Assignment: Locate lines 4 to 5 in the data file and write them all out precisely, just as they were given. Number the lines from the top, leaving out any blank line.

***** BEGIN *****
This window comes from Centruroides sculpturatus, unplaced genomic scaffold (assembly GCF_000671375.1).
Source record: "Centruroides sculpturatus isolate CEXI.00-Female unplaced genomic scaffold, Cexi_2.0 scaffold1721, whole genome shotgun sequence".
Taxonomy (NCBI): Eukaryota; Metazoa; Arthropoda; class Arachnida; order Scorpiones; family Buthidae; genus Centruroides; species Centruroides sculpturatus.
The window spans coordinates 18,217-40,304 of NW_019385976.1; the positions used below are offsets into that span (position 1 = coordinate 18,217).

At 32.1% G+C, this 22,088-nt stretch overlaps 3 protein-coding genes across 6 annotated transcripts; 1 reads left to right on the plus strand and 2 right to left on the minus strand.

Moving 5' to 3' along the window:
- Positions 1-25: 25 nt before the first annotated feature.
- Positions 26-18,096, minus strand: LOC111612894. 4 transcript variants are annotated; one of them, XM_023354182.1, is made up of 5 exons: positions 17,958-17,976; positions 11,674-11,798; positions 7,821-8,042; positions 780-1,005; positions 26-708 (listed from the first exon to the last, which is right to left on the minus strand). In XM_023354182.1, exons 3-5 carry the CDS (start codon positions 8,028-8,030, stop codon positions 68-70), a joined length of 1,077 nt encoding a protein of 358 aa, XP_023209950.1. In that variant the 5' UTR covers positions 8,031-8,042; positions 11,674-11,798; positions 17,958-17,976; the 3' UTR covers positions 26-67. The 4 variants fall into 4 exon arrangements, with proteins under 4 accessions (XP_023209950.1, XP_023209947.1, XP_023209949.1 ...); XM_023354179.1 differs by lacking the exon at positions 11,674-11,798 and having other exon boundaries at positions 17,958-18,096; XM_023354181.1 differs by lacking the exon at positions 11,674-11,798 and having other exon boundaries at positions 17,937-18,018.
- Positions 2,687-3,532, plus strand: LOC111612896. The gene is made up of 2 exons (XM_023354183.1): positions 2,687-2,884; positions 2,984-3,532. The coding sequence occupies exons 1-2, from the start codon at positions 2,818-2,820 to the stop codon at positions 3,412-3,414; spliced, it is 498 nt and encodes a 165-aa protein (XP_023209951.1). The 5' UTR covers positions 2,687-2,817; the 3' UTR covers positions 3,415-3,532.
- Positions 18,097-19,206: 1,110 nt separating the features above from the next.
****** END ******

The window spans coordinates 18,217-40,304 of NW_019385976.1; the positions used below are offsets into that span (position 1 = coordinate 18,217).

At 32.1% G+C, this 22,088-nt stretch overlaps 3 protein-coding genes across 6 annotated transcripts; 1 reads left to right on the plus strand and 2 right to left on the minus strand.